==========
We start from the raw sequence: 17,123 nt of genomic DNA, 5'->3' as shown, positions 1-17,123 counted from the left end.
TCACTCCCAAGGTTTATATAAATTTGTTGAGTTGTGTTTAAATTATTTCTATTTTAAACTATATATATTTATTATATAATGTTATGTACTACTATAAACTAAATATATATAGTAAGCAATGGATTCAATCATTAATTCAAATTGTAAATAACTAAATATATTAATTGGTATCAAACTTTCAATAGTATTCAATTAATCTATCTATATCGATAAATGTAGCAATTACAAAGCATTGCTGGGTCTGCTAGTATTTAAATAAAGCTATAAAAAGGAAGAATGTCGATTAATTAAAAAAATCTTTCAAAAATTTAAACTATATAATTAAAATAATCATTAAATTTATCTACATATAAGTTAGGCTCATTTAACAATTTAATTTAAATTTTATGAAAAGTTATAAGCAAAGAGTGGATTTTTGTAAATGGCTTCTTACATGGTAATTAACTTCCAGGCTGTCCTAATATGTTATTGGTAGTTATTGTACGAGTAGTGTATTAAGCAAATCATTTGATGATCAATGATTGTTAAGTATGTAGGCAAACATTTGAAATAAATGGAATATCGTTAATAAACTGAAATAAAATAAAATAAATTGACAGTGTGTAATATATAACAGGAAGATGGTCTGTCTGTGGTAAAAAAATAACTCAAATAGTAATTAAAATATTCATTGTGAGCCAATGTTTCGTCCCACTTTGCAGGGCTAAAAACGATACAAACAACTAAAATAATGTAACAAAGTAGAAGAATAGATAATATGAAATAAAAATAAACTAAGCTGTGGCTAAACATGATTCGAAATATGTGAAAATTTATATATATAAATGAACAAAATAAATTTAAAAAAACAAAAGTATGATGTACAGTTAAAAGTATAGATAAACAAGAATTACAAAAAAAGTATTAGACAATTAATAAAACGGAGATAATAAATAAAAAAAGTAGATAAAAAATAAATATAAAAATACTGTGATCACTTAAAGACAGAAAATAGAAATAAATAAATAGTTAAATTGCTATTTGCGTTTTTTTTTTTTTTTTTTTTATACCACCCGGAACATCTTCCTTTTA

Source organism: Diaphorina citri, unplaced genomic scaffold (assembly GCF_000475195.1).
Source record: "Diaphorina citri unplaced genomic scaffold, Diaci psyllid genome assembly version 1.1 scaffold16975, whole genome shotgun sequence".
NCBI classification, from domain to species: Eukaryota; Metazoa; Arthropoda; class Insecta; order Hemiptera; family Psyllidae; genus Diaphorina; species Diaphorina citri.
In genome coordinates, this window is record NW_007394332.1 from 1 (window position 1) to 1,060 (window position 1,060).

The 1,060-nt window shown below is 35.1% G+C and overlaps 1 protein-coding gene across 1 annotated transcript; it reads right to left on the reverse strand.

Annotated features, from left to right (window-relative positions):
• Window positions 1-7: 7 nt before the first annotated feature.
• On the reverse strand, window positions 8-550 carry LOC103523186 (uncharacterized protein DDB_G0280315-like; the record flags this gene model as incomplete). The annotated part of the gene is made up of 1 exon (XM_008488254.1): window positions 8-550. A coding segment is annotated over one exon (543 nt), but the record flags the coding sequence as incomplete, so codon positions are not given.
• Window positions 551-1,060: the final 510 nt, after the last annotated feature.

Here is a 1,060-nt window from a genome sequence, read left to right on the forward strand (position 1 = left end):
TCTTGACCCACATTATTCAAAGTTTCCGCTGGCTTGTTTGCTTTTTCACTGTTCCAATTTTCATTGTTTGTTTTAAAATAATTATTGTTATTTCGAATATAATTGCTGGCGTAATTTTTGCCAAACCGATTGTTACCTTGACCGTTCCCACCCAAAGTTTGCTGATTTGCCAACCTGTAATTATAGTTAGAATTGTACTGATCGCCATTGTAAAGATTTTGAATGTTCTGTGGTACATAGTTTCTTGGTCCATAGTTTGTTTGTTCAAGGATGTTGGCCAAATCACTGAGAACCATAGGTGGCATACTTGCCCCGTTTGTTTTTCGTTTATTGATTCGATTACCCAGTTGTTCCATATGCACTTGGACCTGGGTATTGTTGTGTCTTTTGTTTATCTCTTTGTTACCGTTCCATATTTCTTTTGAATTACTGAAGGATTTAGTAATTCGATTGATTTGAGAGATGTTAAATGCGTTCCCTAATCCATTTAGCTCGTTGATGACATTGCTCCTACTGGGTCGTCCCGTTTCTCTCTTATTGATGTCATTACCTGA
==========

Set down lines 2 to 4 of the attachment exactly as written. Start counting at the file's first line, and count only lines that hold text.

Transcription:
TCACTCCCAAGGTTTATATAAATTTGTTGAGTTGTGTTTAAATTATTTCTATTTTAAACTATATATATTTATTATATAATGTTATGTACTACTATAAACTAAATATATATAGTAAGCAATGGATTCAATCATTAATTCAAATTGTAAATAACTAAATATATTAATTGGTATCAAACTTTCAATAGTATTCAATTAATCTATCTATATCGATAAATGTAGCAATTACAAAGCATTGCTGGGTCTGCTAGTATTTAAATAAAGCTATAAAAAGGAAGAATGTCGATTAATTAAAAAAATCTTTCAAAAATTTAAACTATATAATTAAAATAATCATTAAATTTATCTACATATAAGTTAGGCTCATTTAACAATTTAATTTAAATTTTATGAAAAGTTATAAGCAAAGAGTGGATTTTTGTAAATGGCTTCTTACATGGTAATTAACTTCCAGGCTGTCCTAATATGTTATTGGTAGTTATTGTACGAGTAGTGTATTAAGCAAATCATTTGATGATCAATGATTGTTAAGTATGTAGGCAAACATTTGAAATAAATGGAATATCGTTAATAAACTGAAATAAAATAAAATAAATTGACAGTGTGTAATATATAACAGGAAGATGGTCTGTCTGTGGTAAAAAAATAACTCAAATAGTAATTAAAATATTCATTGTGAGCCAATGTTTCGTCCCACTTTGCAGGGCTAAAAACGATACAAACAACTAAAATAATGTAACAAAGTAGAAGAATAGATAATATGAAATAAAAATAAACTAAGCTGTGGCTAAACATGATTCGAAATATGTGAAAATTTATATATATAAATGAACAAAATAAATTTAAAAAAACAAAAGTATGATGTACAGTTAAAAGTATAGATAAACAAGAATTACAAAAAAAGTATTAGACAATTAATAAAACGGAGATAATAAATAAAAAAAGTAGATAAAAAATAAATATAAAAATACTGTGATCACTTAAAGACAGAAAATAGAAATAAATAAATAGTTAAATTGCTATTTGCGTTTTTTTTTTTTTTTTTTTTATACCACCCGGAACATCTTCCTTTTA

Source organism: Diaphorina citri, unplaced genomic scaffold (assembly GCF_000475195.1).
Source record: "Diaphorina citri unplaced genomic scaffold, Diaci psyllid genome assembly version 1.1 scaffold16975, whole genome shotgun sequence".